Date of Award
Croft Institute for International Studies
This thesis seeks to examine the role that decentralization and political parties have played in Senegalese democratization from colonial time to present. By examining five influential time periods in modem Senegalese history, this thesis investigates the evolving nature of the Senegalese political system in relation to its current democracy. The first chapter discusses Senegal’s colonial background and the legacy of centralization left by the French. Chapter two explores the decolonization process in Fiench West Africa and its specific impact on Senegal. The remainder of the thesis studies the terms of the three presidents that have led Senegal since its independence from France in 1960, beginning with Leopold Sedar Senghor and tlien his successor, Abdou Diouf. These two men mled Senegal for forty years and consolidated political power in the hands of the Parti Social]ste with only nominal decentralization for m.ost of their time in office. Towards the latter part of Diouf s mle, however, a gradual decentralization process was implemented, loosening the control of the Parti Socialiste and allowing for competition with other political parties, most importantly v/ith the Parti Democratique Senegalais. The final section then considers the impact of Senegal’s first transfer of power from the Parti Socialiste to the PartJ Democratique Senegalais under leader Abdoulaye Wade. As this study reveals, Senegal underwent a gradual democratization process. Increased levels of democracy accompanied decentralization of government powers and increased pally competition. The refomi.s of the current administration point towai'ds further democratic consolidation in Senegal.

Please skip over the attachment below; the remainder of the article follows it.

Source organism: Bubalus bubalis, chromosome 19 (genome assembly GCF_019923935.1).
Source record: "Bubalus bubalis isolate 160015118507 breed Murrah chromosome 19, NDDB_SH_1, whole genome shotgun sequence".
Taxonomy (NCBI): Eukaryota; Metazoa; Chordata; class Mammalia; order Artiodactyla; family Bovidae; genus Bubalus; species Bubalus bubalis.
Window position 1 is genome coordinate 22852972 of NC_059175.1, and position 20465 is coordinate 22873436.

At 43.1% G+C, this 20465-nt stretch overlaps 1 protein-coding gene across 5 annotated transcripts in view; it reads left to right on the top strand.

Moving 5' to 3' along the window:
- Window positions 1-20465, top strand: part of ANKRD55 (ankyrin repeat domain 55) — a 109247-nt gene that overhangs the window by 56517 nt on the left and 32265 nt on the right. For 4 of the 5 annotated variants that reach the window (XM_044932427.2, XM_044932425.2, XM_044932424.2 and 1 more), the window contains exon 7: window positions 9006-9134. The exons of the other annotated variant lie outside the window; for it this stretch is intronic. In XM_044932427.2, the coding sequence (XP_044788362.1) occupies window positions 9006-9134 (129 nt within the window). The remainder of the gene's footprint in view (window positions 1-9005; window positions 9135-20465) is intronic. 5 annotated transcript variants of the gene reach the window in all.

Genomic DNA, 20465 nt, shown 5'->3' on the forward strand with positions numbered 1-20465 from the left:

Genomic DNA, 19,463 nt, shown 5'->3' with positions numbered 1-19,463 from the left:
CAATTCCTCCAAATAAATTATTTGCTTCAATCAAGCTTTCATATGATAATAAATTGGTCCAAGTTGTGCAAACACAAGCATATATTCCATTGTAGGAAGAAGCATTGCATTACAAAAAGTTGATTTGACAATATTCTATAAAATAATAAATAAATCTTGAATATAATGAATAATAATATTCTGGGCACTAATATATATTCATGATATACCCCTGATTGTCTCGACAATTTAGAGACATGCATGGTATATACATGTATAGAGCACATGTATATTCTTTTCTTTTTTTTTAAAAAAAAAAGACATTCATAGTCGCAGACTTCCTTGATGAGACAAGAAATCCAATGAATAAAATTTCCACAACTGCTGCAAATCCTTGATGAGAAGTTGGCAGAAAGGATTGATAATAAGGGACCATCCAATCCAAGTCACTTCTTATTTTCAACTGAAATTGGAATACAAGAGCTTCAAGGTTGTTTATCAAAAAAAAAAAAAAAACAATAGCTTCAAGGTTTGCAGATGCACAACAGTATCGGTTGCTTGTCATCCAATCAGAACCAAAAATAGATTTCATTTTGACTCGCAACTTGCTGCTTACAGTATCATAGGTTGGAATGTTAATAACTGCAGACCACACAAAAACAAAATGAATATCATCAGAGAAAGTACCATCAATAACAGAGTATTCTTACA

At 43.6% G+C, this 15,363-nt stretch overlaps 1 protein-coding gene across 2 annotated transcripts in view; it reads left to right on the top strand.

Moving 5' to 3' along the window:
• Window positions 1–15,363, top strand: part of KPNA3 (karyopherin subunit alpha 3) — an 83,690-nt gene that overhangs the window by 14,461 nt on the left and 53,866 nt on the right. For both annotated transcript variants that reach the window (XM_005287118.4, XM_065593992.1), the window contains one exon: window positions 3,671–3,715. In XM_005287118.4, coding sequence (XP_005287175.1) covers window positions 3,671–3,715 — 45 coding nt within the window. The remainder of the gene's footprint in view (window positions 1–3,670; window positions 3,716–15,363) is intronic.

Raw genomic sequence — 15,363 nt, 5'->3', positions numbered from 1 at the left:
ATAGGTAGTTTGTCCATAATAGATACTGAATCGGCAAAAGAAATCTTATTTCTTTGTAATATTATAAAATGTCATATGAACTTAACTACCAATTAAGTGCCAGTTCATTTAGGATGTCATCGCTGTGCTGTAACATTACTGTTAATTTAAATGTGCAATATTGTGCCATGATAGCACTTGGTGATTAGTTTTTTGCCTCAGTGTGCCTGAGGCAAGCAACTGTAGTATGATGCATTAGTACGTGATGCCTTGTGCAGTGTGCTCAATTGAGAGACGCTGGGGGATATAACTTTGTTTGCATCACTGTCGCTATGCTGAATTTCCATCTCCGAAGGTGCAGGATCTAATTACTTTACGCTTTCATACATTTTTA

Norris, Megan Earline, "Transitions: Decentralization and Senegalese Political Parties" (2003). Honors Theses. 2081.